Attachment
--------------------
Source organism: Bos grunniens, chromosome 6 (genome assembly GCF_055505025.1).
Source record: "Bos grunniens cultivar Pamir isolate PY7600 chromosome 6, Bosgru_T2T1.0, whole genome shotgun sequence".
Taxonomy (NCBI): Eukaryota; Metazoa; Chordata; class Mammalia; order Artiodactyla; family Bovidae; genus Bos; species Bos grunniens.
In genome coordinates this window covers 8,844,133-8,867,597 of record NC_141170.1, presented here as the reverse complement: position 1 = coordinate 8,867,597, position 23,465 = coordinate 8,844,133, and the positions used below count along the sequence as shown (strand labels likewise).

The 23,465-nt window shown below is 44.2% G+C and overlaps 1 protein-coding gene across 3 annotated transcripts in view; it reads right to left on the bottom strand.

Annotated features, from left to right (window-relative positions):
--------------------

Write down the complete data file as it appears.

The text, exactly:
Source organism: Bos grunniens, chromosome 6 (genome assembly GCF_055505025.1).
Source record: "Bos grunniens cultivar Pamir isolate PY7600 chromosome 6, Bosgru_T2T1.0, whole genome shotgun sequence".
Taxonomy (NCBI): Eukaryota; Metazoa; Chordata; class Mammalia; order Artiodactyla; family Bovidae; genus Bos; species Bos grunniens.
In genome coordinates this window covers 8,844,133-8,867,597 of record NC_141170.1, presented here as the reverse complement: position 1 = coordinate 8,867,597, position 23,465 = coordinate 8,844,133, and the positions used below count along the sequence as shown (strand labels likewise).

The 23,465-nt window shown below is 44.2% G+C and overlaps 1 protein-coding gene across 3 annotated transcripts in view; it reads right to left on the bottom strand.

Annotated features, from left to right (window-relative positions):